25. In CHUM's view, multicast channels associated with L-band DRB should not have content requirements.
26. Corus suggested that there be no regulations for digital broadcasting, with the exception of Canadian ownership requirements, until all analog transmissions have been terminated. In its view, such an approach could provide incentives for consumers to acquire digital receivers.
27. The CAEB recommended that the Commission not force any transition to digital transmission technology until the choice of the technology to use becomes clearer and affordable receivers become more widely available. It further recommended that DRB be regulated in a similar manner to existing AM and FM stations.
28. iBiquity is the inventor and developer of the IBOC technology used for the digital radio transition in the United States.
29. iBiquity recommended that IBOC be allowed to operate in Canada, given that the technology is compatible with the current broadcast infrastructure and therefore enables the reuse of frequency spectrum as well as some of the existing equipment. The company was also of the view that the introduction of IBOC would further the Commission's objectives of transitioning analog radio broadcasting to digital technology. In addition, iBiquity argued that IBOC provides other public benefits, such as services to specific ethnic groups through multicasting and to the deaf community through the auxiliary data channel.
30. The OIRG recommended that Canadian stations wishing to adopt IBOC technology should be able to do so without a prolonged regulatory process or processing delays. It also recommended that Canadian stations be permitted to multi-cast alternative category 2 formats on the additional digital channels, which is possible with IBOC technologies, without a requirement to submit an application or to obtain regulatory approval.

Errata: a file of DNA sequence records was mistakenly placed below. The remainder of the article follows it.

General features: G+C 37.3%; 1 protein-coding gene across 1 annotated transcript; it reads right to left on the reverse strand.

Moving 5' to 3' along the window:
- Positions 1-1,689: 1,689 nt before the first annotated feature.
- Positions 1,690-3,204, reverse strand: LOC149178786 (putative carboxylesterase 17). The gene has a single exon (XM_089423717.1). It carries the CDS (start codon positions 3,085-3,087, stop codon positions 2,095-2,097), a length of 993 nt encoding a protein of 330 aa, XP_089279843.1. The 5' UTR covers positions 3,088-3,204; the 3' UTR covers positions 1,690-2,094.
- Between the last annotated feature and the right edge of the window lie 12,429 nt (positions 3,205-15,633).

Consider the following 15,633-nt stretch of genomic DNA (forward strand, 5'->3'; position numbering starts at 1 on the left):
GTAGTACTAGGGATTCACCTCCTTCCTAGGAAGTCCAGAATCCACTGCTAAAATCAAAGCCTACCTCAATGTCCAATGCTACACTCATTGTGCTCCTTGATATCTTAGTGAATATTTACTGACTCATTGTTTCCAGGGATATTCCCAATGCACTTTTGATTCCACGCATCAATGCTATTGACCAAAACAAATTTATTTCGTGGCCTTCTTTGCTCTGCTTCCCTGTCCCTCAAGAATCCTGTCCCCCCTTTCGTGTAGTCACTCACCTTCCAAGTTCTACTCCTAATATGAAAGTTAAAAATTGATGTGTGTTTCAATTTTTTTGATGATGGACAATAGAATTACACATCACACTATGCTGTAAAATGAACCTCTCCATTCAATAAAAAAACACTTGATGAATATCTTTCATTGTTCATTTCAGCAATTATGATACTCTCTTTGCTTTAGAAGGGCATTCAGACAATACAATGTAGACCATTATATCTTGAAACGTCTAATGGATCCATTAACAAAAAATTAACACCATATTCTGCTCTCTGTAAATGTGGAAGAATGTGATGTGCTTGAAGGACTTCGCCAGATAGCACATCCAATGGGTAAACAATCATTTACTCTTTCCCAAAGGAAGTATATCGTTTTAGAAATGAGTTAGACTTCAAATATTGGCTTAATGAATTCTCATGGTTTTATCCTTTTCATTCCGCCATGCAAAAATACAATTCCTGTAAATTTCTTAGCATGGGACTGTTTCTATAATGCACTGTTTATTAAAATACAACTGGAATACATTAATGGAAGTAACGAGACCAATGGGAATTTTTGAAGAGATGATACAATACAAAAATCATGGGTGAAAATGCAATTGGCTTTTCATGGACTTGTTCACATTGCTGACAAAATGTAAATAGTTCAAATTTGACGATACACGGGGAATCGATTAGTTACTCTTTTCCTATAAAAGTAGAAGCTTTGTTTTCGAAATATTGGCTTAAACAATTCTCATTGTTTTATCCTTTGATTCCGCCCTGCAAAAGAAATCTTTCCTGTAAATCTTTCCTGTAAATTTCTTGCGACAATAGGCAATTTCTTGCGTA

31. DRM is a consortium of operators and manufacturers that was established to develop a new, universal open standard for digital radio. Although the standard was initially developed for the short wave and AM bands, it is now being extended to the FM band. DRM expects the FM extension development to be ready in 2007 and market access by 2009. The Commission notes that the DRM standard reuses existing analog spectrum, as is the case with the iBiquity's standard.
32. In DRM's view, its technology is the best technical solution for converting existing analog services to digital. More importantly, it is an open standard, and, as a consequence, there are no licensing fees.
Commission's analysis and determinations
33. The Department and the Commission play complementary roles in the Canadian broadcasting system. The Department allocates frequency spectrum for broadcasting and authorizes any new technical standards for use in the frequency spectrum allocated to broadcasting services. The Commission licences, regulates and supervises the broadcasting system in a manner that further the objectives set out in the Broadcasting Act (the Act). Objectives relevant to the introduction of DRB include those set out in section 3(1)(d)(iv), which provides that the Canadian broadcasting system should be "readily adaptable to scientific change," and section 5(2)(f), which provides that the Canadian broadcasting system should be regulated and supervised in a flexible manner that "does not inhibit the development of information technologies and their application or the delivery of resultant services to Canadians."
34. In the following sections of this public notice, the Commission discusses its approach to digital radio flowing from its radio review. In the case of DRB offered in the L-Band, it amends the Transitional Digital Radio Policy with a view to enhancing the prospects for DRB. It recognizes, however, that these changes are no guarantee of success since many of the factors leading to the current state of L-Band DRB, such as the limited availability of receivers, remain.
35. In the case of IBOC and other technologies, a number of the issues raised by parties are discussed, many of which raise issues for the Department. The Commission will adopt a specific framework for IBOC and other technologies for digital radio if and when IBOC and other technologies related to digital radio are adopted in Canada. The policy will take into account the state of L-Band DRB and radio in Canada at that time.